June 15, 2009
June 2009, ObGyn News, Lee S. Cohen, M.D.
Studies conducted over the last decade have consistently supported the conclusion that pregnancy is not protective with respect to risk for new onset or recurrence of major depression. The last decade also has produced numerous studies evaluating the reproductive safety of selective serotonin reuptake inhibitors (SSRIs) with respect to the risk for major malformations, with most data supporting safety or suggesting a small absolute risk of malformations. Therefore, despite some earlier concerns about a possible increased risk for cardiovascular malformations associated with first trimester exposure to paroxetine (Paxil), data suggest that the absolute risk of major congenital malformations associated with first-trimester exposure to SSRIs is small.
There remain, however, residual concerns regarding the risk for preterm labor and neonatal withdrawal syndromes associated with SSRI use during pregnancy, particularly during the latter stages of gestation. The absolute risks for these types of obstetrical and neonatal difficulties remain unclear. With respect to the flip side of the risk-benefit decision, the potential impact of depression alone on the risk for major malformations and other obstetrical and neonatal outcomes, unfortunately, data also are inconclusive. Some studies have used large administrative databases to examine the effects of antidepressants and depression on various obstetric and neonatal outcomes, but these studies have obvious methodologic limitations with respect to being able to confirm either exposure.
Separating out the effects of exposure to depression versus SSRI use during pregnancy is critical because these two factors must be weighed against each other and balanced in one direction or the other when patients and clinicians make decisions about the relative risks and benefits of taking a medication during pregnancy or assuming the risk of an untreated psychiatric disorder.
One recent study represents an important effort to delineate the differential effects of depression and SSRI exposure during pregnancy on obstetric and neonatal outcomes (Am. J. Psychiatry 2009;166:557-66). The prospective, multicenter study evaluated the relative impact of depression and SSRIs on minor physical anomalies, maternal weight gain, infant birthweight, pregnancy duration, and neonatal characteristics in 238 pregnant women who were divided into three groups: those with no SSRI, no depression; those with continuous or partial exposure to an SSRI during pregnancy; and those with major depressive disorder (continuous or partial). As noted previously, while this question has been addressed in previous studies using large administrative databases, this is the first prospective study to do so.
Although limited by small sample sizes in the different groups, the study found no association between partial or continuous exposure to SSRIs and an increased risk in minor anomalies, or between depression and an increased risk of minor anomalies. No major malformations were observed in any group. These results are at variance with the landmark 1996 study reporting an increased risk for minor anomalies associated with first-trimester SSRI exposure (N. Engl. J. Med. 1996;335:10105). In this new study, there was also no association between depression or SSRI exposure and reduced maternal weight gain. Mean infant birth weights were similar in the groups (doi:10.1176/appi.ajp.2008.08081170).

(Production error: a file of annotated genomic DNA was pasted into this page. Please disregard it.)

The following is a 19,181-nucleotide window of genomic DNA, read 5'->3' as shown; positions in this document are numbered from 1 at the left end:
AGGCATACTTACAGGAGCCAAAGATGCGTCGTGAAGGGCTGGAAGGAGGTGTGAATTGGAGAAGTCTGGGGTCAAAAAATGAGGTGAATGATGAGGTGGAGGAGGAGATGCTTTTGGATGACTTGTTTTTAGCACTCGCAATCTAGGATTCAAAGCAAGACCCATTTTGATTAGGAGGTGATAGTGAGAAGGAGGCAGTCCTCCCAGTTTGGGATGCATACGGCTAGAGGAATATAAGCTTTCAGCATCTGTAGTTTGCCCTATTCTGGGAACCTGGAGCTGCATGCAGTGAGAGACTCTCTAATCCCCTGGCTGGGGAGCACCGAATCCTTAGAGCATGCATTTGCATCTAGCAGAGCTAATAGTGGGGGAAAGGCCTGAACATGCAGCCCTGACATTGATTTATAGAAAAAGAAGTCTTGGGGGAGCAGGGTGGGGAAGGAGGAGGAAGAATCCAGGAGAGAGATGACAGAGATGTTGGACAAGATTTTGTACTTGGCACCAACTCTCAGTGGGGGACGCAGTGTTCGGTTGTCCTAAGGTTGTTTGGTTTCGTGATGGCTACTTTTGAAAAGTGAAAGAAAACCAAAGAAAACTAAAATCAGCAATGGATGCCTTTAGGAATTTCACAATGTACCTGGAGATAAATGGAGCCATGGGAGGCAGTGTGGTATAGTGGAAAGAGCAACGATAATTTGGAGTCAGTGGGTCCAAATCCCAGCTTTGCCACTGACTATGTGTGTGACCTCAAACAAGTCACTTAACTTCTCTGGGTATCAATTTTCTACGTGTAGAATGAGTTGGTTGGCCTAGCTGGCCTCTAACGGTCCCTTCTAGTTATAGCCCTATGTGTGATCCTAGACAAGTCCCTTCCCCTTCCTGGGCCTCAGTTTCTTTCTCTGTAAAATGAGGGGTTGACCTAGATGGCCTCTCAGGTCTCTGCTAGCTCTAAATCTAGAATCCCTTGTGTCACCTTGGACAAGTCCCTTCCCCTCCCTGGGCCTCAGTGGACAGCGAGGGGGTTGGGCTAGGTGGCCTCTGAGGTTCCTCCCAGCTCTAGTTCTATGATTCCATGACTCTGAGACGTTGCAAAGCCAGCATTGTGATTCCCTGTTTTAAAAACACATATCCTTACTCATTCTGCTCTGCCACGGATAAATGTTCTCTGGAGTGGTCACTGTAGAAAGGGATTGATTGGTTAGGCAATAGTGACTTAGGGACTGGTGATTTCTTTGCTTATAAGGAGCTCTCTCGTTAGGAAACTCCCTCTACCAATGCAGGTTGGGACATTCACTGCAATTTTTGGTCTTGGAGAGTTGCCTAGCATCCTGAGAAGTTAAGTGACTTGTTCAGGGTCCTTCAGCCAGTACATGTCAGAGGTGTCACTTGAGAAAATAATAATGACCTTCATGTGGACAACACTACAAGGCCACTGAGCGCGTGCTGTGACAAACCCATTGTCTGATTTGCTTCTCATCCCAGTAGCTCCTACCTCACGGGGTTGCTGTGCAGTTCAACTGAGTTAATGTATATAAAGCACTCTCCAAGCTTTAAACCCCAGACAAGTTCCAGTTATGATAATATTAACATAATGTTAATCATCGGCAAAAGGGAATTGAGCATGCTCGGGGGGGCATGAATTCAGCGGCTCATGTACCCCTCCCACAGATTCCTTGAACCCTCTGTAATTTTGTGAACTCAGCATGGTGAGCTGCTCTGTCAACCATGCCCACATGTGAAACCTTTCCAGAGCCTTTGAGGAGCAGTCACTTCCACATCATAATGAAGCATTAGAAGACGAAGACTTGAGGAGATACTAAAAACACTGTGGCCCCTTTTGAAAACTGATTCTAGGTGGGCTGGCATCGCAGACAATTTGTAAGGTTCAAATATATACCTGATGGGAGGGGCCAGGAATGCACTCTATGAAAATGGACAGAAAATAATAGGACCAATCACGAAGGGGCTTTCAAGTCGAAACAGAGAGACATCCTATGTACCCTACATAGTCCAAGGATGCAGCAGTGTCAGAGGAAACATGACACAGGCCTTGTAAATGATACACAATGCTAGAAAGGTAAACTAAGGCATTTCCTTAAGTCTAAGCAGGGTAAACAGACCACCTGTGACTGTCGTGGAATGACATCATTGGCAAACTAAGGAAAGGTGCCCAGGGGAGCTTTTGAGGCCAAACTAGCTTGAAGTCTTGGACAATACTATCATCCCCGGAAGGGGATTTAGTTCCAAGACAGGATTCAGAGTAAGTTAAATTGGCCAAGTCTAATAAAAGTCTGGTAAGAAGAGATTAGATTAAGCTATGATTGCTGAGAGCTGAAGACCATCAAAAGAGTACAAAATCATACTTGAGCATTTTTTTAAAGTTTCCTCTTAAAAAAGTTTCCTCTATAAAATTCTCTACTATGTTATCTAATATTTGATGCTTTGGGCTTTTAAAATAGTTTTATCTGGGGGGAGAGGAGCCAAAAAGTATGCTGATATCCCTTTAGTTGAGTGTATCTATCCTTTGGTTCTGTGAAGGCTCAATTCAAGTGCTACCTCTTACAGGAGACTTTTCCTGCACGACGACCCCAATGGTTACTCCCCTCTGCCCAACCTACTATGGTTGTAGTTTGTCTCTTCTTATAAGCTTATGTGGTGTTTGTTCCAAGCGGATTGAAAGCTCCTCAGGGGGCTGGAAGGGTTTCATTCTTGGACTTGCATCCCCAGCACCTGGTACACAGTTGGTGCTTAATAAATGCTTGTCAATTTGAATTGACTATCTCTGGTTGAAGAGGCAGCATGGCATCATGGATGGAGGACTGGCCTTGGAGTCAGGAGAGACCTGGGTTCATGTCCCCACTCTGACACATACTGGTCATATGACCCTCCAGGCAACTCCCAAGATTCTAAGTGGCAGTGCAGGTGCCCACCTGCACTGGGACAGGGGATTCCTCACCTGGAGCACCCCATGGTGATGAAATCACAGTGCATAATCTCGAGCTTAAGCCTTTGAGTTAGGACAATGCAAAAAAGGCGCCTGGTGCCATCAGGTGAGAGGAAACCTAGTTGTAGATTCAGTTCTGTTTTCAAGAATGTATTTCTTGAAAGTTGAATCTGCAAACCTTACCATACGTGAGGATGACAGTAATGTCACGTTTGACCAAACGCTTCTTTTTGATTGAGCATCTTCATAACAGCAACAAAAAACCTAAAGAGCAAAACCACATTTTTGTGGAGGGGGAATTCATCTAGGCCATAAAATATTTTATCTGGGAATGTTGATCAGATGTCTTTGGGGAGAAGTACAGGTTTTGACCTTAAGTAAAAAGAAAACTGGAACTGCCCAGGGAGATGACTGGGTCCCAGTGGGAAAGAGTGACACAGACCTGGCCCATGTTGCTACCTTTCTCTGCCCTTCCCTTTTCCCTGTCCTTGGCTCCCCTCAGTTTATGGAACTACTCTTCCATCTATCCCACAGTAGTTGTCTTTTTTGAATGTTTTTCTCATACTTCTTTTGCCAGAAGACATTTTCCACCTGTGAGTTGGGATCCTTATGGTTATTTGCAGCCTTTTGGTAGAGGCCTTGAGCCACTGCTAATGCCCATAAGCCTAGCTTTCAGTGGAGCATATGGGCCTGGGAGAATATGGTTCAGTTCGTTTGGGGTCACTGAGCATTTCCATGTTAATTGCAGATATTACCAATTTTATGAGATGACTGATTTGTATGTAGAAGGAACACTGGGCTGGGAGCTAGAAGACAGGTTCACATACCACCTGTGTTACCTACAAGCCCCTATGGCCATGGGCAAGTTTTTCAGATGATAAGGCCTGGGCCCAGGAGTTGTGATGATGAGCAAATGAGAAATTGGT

What was particularly noteworthy in this study was that, among women with continuous depression without exposure to an SSRI and those with continuous SSRI exposure, more than 20% of the infants were delivered preterm, compared with 4%-9% of the infants in the other groups. Hence, these results don’t provide compelling data driving the risk-benefit decision with respect to the differential effects of either exposure to SSRI or depression, at least with respect to certain outcomes.
Finally, there were no differences associated with exposure to either continuous SSRI treatment or continuous depression with no SSRI and neonatal adaptation, including respiratory signs (with the exception of 5-minute Apgar scores) or admissions to the neonatal intensive care unit, after adjusting for maternal age, race, and gestational age.
In my view, the data from this study—although advancing the field and representing one more step forward in scientifically delineating the relative risks of antidepressants during therapy—don’t let the clinician off the hook, because the clinician can neither discount the impact of exposure to the medicine or to the disorder. Therefore, patients and their doctors again are left making these individual decisions based on the patient’s wishes, available reproductive safety data, and the severity of the underlying psychiatric disorder.
Dr. Cohen directs the perinatal psychiatry program at Massachusetts General Hospital, Boston, which provides information about pregnancy and mental health at www.womensmentalhealth.org. He also is a consultant to manufacturers of SSRIs.